# How do I solve this simultaneous equation for x and y: ax+by=c bx+ay=c   Thank you for the help!

Borys Shumyatskiy | Certified Educator

Hello!

The most straightforward way is to use Cramer's Rule. The main determinant of this system is `D = |[a,b],[b,a]| = a^2-b^2 = (a-b)(a+b).` If it is nonzero, the system has the only solution. The determinant for the variable `x` is `D_x =|[c,b],[c,a]| = c(a-b),` the determinant for the variable `y` is also `D_y =|[a,c],[b,c]| = c(a-b).`

By the rule `x = D_x/D = (c(a-b)) / ((a-b)(a+b)) = c/(a+b),` `y = D_y/D = c/(a+b).`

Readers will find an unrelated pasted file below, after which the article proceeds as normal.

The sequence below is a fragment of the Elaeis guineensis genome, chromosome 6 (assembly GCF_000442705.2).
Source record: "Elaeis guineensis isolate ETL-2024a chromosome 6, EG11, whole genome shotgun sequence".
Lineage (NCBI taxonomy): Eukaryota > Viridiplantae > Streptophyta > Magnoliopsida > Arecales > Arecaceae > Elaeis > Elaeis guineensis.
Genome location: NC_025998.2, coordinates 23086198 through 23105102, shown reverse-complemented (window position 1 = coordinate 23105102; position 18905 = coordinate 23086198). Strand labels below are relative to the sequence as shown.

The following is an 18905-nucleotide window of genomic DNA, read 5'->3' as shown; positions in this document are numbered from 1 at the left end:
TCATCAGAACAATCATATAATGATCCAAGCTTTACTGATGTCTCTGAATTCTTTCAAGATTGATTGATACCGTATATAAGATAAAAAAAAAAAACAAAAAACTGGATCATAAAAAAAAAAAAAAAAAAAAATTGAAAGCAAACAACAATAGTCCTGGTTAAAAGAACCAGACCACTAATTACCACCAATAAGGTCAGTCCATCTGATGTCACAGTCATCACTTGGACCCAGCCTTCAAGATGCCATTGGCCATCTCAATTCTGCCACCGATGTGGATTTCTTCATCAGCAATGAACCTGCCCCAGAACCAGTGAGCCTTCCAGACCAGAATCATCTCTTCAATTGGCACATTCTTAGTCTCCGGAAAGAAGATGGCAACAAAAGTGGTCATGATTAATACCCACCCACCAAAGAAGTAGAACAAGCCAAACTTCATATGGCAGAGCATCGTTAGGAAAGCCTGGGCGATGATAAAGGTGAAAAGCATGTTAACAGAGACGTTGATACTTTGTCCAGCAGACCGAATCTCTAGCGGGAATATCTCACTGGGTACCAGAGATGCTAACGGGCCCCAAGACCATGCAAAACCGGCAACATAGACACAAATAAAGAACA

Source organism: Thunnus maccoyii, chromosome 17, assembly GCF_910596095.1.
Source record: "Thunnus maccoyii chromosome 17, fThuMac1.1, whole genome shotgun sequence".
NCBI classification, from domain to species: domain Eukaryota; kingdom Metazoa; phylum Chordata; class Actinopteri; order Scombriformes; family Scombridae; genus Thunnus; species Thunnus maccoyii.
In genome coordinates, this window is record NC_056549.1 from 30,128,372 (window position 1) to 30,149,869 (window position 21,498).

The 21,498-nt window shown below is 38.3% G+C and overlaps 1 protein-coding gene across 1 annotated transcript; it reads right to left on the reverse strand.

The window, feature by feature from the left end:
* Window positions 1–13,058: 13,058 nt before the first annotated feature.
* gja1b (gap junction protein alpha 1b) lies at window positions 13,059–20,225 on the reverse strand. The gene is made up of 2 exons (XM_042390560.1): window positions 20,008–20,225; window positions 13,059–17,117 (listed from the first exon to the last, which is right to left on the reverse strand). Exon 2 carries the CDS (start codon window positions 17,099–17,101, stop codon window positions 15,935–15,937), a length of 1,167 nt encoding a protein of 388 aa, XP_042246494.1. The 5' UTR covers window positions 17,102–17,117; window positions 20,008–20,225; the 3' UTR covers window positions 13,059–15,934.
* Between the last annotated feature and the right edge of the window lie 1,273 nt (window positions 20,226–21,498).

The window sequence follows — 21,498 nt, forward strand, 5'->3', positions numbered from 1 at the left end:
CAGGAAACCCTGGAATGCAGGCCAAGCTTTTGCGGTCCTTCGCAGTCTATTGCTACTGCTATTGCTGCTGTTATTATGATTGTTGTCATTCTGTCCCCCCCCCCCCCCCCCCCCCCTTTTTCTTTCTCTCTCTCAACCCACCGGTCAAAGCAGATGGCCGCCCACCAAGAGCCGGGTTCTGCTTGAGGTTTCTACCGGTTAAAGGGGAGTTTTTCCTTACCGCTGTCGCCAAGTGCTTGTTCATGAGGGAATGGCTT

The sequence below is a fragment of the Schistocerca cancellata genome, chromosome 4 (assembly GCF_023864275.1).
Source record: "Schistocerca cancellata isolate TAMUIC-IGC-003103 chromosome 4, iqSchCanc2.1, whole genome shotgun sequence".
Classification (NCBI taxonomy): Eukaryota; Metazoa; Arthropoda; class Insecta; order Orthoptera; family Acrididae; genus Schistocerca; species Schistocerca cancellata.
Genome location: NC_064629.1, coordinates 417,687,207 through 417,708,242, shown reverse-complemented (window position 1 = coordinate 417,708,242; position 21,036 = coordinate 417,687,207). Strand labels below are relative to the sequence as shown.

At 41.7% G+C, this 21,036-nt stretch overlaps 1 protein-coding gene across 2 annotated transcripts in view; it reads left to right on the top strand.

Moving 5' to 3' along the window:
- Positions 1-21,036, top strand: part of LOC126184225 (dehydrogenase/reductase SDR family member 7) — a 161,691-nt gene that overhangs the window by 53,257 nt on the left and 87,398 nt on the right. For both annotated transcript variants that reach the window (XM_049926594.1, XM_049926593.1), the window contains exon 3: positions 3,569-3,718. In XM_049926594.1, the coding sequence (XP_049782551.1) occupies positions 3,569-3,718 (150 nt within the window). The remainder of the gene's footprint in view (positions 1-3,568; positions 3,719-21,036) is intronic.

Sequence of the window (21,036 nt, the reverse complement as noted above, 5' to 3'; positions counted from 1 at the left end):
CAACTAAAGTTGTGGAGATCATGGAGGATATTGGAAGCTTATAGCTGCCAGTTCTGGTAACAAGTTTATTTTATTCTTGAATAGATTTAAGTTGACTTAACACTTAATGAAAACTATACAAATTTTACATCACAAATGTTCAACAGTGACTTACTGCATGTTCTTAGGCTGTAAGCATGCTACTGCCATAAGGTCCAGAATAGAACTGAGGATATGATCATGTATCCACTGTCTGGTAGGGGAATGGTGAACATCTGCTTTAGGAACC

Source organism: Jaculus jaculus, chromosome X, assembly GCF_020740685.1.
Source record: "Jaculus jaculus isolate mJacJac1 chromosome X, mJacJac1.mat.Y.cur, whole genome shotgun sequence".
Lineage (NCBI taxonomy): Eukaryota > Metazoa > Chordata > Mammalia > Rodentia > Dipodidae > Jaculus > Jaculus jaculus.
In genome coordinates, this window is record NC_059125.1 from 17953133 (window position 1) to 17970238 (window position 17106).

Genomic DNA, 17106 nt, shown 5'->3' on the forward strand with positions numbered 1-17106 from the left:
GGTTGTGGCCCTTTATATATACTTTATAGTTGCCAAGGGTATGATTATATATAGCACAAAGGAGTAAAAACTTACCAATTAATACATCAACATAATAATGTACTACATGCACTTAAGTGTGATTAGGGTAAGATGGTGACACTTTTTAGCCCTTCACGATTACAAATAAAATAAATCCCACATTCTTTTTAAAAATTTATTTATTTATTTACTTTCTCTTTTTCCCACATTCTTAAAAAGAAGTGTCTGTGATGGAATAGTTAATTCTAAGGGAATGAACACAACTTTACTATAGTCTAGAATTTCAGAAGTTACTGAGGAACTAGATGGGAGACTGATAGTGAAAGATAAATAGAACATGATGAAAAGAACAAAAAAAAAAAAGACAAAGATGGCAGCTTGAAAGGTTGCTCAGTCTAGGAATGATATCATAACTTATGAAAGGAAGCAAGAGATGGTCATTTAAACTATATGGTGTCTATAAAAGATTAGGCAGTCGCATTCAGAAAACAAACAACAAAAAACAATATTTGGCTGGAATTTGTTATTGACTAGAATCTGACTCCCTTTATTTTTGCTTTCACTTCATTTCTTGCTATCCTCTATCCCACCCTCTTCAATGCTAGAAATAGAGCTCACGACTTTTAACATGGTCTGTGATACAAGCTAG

[the remaining options are probably less interesting but we have to consider them]

If the main determinant `D` is zero, the system has many or no solutions.

If `a = b,` then both equations are the same, `ax+ay=c.` If `a` is nonzero, then the general solution is `x=t, y=c/a-t.` If `a` is zero and `c` is nonzero, there are no solutions. If `a` is zero and `c` is zero, then any pair of numbers is a solution.

If `a = -b,` we get equations `ax-ay=c, -ax+ay=c,` or `a(x-y)=c=-c.` If `c` is nonzero, then there are no solutions. If `c` is zero and `a` is nonzero, the general solution is `x=t, y=t.` If `c` is zero and `a` is zero, then any pair of numbers is a solution.

kengeri123 | Student

Kindly find the attached file for the answer.

Regards

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